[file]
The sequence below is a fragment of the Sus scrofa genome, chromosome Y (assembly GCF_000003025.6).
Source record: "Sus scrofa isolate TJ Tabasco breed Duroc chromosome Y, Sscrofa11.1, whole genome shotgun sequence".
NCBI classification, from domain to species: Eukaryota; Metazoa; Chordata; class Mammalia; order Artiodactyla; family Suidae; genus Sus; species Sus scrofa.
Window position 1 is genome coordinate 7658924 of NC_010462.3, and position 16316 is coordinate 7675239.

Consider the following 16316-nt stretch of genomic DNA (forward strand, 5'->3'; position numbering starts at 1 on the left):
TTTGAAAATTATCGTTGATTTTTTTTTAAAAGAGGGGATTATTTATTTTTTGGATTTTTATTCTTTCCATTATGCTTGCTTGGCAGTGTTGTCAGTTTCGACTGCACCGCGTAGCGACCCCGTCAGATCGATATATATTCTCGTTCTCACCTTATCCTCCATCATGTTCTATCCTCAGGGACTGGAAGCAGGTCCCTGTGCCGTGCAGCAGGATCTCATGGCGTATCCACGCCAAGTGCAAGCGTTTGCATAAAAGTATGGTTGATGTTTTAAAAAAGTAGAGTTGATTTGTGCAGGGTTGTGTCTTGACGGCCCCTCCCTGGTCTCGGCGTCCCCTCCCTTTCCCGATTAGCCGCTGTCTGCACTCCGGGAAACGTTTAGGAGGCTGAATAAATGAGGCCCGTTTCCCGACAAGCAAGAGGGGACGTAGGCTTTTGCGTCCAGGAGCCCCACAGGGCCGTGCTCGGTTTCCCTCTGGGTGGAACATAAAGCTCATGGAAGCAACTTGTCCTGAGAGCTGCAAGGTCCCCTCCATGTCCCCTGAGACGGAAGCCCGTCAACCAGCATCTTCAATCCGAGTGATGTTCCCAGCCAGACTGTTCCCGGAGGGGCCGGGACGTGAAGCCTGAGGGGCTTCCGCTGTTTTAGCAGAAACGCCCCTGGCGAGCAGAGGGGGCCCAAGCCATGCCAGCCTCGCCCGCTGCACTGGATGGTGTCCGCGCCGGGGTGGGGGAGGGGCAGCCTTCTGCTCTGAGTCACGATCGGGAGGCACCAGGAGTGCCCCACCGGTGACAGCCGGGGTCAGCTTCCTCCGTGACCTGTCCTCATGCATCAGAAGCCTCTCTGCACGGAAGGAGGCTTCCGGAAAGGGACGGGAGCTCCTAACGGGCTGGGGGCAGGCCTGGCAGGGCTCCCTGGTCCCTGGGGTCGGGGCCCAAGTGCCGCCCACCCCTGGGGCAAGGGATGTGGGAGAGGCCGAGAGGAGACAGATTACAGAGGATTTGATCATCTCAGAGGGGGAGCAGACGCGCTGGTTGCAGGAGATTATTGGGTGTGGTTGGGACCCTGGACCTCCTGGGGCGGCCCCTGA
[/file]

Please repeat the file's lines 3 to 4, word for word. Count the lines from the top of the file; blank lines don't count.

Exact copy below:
NCBI classification, from domain to species: Eukaryota; Metazoa; Chordata; class Mammalia; order Artiodactyla; family Suidae; genus Sus; species Sus scrofa.
Window position 1 is genome coordinate 7658924 of NC_010462.3, and position 16316 is coordinate 7675239.